By Father El Meskeen
Orthodox Prayer, Part 4.
Excerpts From Chapter 2 of the book Orthodox Prayer, by Matta El-Meskeen, Coptic monastic reformer and spiritual father of the Monastery of St. Macarius. Man’s modern tendency to make prayer self-referential flies in the face of true prayer…
“Holy, Holy Holy” (Is 6:3) is the transcendent essence of prayer that the Seraphim declared in a vision to the prophet Isaiah. In its true essence, prayer is a communion with the heavenly host in praising their Creator. It will surely end up as such when all things are put in subjection to God the Father. Prayer, originally, is not the work of man alone. Neither is it performed for his comfort or for the fulfillment of his needs or demands. The greatness of prayer lies in its being the work of spiritual beings in general. It is neither of this age, nor for this age.
Thus, if we restrict prayer to the satisfaction of man’s needs and demands or to responding to his pleas in this life, it loses its essential greatness. Through hallowing the name of God, paying homage to Him, thanking and honoring Him with pure praise, man is transformed into a spiritual being. He thus joins the heavenly host in their transcendent ministry. However, we ask God for temporal things because we have fallen from our original spiritual status in which we lacked nothing. Although this is alien to the original concept of prayer, God in His graciousness has come down to our level and promised to listen to our prayers when we bring Him our needs and complaints, which He knows only too well. He thus assures us that He will never abandon us for our sins and that our tribulations are a matter of concern to Him.
But when we delve deeply into the life of prayer, we end up with the conviction that it is an act of glorifying God, a divine ministry of transcendent honor. This was the conclusion reached by all the saints at the end of their understanding and practical experience of prayer. The foundation of prayer is paying absolute honor to God’s will: “Thy will be done, on earth as it is in heaven.” For this reason, prayer inevitably demands that man relinquish his own will: “Not my own will, but thine be done” (Lk 22:42). The glorifying and hallowing of God implied in doing so resemble the office of the Seraphim. (It should be borne in mind that the glory of the Seraphim springs from their office and not from their nature.) So the corruption of our nature does not hamper the glory of our office, as long as this office is prompted by the power of love and is pure and clear from the blemishes of egotism and selfishness.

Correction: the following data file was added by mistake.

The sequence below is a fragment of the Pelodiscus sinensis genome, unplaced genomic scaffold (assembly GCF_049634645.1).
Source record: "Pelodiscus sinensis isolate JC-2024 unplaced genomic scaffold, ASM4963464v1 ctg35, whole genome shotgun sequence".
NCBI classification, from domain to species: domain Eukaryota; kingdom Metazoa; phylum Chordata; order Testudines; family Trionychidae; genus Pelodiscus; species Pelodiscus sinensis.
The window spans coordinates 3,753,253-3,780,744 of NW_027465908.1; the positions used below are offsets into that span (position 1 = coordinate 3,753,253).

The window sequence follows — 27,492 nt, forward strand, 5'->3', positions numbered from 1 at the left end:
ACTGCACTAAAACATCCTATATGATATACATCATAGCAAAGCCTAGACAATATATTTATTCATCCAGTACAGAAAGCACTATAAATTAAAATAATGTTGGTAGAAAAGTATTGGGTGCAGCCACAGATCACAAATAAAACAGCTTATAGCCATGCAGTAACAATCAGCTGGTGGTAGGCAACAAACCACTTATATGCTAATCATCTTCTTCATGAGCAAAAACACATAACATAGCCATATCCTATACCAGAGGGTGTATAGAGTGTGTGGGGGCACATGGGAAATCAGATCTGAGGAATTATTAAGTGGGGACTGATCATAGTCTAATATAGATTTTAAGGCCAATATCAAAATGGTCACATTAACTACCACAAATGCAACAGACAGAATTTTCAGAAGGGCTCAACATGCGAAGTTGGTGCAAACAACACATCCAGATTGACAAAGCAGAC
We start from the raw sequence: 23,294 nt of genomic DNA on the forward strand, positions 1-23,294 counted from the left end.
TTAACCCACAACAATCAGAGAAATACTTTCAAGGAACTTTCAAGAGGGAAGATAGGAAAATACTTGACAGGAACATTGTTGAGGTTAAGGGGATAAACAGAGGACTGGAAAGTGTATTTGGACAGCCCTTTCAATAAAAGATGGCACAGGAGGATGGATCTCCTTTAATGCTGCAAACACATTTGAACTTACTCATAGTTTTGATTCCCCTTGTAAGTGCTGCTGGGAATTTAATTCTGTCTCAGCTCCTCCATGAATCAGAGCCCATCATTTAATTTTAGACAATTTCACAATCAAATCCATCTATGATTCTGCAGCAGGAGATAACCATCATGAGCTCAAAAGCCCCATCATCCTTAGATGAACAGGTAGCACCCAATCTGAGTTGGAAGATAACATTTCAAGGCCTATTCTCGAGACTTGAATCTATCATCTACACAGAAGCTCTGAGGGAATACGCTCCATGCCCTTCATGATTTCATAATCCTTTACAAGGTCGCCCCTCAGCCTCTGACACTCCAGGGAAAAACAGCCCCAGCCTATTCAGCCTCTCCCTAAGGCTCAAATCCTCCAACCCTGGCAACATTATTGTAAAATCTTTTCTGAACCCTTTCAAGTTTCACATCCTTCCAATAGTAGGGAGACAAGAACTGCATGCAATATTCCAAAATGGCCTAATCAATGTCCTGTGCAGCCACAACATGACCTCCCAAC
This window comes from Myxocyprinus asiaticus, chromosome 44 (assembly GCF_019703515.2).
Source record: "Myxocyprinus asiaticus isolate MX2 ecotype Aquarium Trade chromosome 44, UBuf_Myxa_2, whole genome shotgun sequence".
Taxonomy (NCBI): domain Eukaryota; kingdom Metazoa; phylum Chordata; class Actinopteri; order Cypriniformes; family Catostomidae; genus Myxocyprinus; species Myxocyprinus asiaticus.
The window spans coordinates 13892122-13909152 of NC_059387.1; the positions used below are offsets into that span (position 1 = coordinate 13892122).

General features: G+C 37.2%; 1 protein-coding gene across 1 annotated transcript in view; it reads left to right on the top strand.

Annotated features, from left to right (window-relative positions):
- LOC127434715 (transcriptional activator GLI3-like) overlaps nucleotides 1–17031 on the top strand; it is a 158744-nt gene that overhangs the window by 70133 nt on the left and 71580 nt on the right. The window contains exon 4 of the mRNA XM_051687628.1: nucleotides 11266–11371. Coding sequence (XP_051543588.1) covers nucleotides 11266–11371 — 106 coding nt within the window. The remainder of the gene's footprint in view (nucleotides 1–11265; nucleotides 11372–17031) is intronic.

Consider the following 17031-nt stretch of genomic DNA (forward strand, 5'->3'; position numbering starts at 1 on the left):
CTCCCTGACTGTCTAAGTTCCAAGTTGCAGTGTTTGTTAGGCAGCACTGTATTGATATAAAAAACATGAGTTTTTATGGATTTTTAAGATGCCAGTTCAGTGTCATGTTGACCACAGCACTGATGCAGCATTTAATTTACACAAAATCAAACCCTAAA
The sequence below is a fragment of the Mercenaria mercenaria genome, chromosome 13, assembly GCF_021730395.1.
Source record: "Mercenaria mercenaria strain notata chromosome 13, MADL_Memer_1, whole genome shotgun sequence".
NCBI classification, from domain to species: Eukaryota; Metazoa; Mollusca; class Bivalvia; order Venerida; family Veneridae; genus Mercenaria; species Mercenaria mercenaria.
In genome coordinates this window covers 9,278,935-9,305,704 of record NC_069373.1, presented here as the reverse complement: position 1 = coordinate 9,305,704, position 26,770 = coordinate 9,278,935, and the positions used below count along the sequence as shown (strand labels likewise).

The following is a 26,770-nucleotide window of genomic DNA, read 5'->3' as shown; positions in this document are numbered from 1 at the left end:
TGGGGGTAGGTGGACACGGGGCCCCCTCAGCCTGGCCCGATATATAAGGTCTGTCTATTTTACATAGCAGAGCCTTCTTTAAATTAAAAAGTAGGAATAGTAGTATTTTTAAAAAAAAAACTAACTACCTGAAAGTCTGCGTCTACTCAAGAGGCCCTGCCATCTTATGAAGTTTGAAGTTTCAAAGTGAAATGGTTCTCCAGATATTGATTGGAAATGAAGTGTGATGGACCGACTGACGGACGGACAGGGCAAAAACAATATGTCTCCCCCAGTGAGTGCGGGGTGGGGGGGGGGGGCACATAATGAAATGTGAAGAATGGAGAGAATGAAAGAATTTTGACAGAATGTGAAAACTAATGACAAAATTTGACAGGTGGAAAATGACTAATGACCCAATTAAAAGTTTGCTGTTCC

Total surrender to the will of God is an entry into a covenant with Him. This is done in preparation for our final union with His will. As for the corruption of our nature, God has taken upon himself the task of lifting this curtain between him and man by the blood of his Son: “By his knowledge shall the righteous one, my servant, make many be accounted righteous” (Is 53:11). For this reason, prayer, as a glorifying of the Creator, transcends the limits of our shortcomings and unworthiness. It is a perfect action by itself able to make up for every imperfection and to heal every disability.
When faithfully performed for hallowing the name of God, prayer takes upon itself, with grace as a mediator, to turn us into saints: “For he who sanctifies and those who are sanctified have all one origin” (Heb 2:11). So when we stand in God’s presence to glorify Him, the angels hover around us with great joy, although the weight of our sins still sticks to us.